Guests and featured speakers during a lecture in African Hall at the Academy

Two-Eyed Seeing: Integrating Indigenous and Western Science to Heal the World
Tuesday, May 7, 7 pm
African Hall
Free with advance reservations

Over millennia humans have profoundly shaped global biodiversity and developed ingenious methods and means of interacting with local environments and buffering impacts of climate change, catastrophic events, and other social, environmental, and economic circumstances. How did ecocultural systems and niches evolve, and how can lessons from the past help us to build a more resilient future?

Drawing on recent studies investigating human-environmental dynamics in California, the Pacific Northwest, and the Kingdom of Bhutan, Dr. Shannon Tushingham will discuss collaborative historical ecology, the importance of “two-eyed seeing” (where indigenous knowledge holders and scientists engage in mutual learning and collaboration), and current efforts to integrate Native and Western science approaches to transform conservation research and restore healthy ecocultural systems.

This event is part of the Claire Matzger Lilienthal Distinguished Lecture Series

About Shannon Tushingham

Academy Anthropology Curator Shannon Tushingham at an archaeological dig site

Shannon Tushingham is the Irvine Chair and Curator of Anthropology at the California Academy of Sciences. She is an anthropological archaeologist who employs transdisciplinary science, evolutionary ecology frameworks, and collaborative community-based methods to better understand deep time human-environmental dynamics, human autonomy, and decision-making in the past, present, and future. She collaborates with Indigenous and local communities in western North America and Bhutan on studies designed to improve our understanding of the past with an eye on developing modern solutions to improve biodiversity, community health, and the preservation of cultural heritage.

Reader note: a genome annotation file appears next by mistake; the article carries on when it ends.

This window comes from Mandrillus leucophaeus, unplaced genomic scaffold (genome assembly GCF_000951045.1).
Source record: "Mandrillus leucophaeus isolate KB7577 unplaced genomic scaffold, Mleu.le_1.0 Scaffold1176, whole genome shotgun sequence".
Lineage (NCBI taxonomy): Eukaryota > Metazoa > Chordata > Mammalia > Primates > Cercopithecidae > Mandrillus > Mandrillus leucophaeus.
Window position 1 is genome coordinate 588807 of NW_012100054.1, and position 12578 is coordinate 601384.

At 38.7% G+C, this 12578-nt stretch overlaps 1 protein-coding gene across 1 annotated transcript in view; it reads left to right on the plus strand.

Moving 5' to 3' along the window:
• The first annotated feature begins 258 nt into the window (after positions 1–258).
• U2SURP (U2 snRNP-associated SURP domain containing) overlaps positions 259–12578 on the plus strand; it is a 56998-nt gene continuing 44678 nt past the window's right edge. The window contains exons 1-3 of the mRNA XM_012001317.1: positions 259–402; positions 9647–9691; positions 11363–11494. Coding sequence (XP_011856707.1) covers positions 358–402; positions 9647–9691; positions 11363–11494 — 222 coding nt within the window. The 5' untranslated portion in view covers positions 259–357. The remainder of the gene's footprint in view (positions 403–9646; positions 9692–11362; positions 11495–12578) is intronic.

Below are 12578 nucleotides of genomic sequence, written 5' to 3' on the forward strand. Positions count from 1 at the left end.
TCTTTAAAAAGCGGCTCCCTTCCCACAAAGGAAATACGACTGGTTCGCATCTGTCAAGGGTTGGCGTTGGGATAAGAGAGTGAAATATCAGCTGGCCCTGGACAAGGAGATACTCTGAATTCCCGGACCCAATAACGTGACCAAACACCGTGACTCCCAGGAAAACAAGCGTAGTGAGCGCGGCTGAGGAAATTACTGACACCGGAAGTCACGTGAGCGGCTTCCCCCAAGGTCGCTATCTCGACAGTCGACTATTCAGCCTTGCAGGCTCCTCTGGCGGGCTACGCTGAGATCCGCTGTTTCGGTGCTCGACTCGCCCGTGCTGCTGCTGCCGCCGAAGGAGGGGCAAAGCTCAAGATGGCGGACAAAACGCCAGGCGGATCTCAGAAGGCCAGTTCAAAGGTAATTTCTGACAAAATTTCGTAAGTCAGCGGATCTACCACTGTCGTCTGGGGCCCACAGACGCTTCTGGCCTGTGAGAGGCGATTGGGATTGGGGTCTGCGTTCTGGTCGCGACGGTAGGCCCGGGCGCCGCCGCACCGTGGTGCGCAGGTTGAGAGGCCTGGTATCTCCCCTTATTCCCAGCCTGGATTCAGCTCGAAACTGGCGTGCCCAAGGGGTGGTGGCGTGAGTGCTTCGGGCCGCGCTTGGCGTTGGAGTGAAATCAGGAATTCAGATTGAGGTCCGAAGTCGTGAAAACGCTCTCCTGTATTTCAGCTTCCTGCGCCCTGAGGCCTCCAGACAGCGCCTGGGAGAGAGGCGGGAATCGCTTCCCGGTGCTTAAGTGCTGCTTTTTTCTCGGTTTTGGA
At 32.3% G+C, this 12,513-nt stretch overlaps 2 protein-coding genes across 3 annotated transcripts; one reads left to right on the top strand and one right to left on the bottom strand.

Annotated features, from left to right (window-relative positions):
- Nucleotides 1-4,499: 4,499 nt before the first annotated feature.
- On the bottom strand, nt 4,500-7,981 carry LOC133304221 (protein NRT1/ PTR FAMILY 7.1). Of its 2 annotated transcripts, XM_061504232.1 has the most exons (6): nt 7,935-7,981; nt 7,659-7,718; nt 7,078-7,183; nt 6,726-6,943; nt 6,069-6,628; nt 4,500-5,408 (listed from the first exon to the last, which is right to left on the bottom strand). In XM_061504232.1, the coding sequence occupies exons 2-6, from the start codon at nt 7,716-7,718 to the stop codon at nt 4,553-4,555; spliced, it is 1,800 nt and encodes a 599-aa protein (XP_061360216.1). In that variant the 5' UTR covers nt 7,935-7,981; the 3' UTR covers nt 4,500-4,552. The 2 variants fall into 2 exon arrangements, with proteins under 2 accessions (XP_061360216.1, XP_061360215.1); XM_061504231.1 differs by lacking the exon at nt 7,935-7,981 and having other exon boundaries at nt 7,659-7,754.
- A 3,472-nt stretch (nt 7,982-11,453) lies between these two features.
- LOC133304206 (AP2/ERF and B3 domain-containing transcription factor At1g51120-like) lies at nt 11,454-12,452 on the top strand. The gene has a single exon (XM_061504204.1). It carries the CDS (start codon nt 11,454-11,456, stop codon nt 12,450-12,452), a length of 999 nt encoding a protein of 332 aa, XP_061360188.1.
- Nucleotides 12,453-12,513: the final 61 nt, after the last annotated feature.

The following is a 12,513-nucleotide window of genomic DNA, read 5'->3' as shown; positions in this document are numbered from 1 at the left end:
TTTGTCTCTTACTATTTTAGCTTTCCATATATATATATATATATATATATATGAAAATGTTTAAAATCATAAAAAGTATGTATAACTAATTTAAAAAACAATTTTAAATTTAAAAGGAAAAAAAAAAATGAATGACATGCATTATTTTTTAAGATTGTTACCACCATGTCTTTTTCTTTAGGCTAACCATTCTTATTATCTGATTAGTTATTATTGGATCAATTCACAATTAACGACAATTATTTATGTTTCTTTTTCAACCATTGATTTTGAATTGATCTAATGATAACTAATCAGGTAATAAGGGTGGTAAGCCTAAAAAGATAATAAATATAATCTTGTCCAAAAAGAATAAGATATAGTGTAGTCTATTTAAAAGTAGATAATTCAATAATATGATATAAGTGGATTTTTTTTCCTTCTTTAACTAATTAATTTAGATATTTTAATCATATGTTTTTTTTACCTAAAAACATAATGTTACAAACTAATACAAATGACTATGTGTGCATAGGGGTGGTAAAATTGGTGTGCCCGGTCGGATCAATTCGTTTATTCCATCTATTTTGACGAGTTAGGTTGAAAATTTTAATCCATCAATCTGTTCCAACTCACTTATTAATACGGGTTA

Recent research investigates cultural niche construction, ancestral food and storage systems, the evolution of psychoactive plant use, and equity and multivocality in STEM. She is interested in leveraging the Academy as a leader in research that explicitly integrates Native and Western science approaches. Current studies investigate the historical ecology and development of Indigenous resource extraction systems, foodways, and traditional ecological knowledge and stewardship practices (e.g., cultural burning, cultivation or “tending” of certain plants and animals, reciprocal exchange systems, shell bead money, sophisticated storage systems, etc.), and how we might apply this knowledge to develop real world conservation solutions.


About IBSS

The mission of the Academy's Institute for Biodiversity Science and Sustainability (IBSS) is to gather new knowledge about life's diversity and the process of evolution—and to rapidly apply that understanding to our efforts to sustain life on Earth.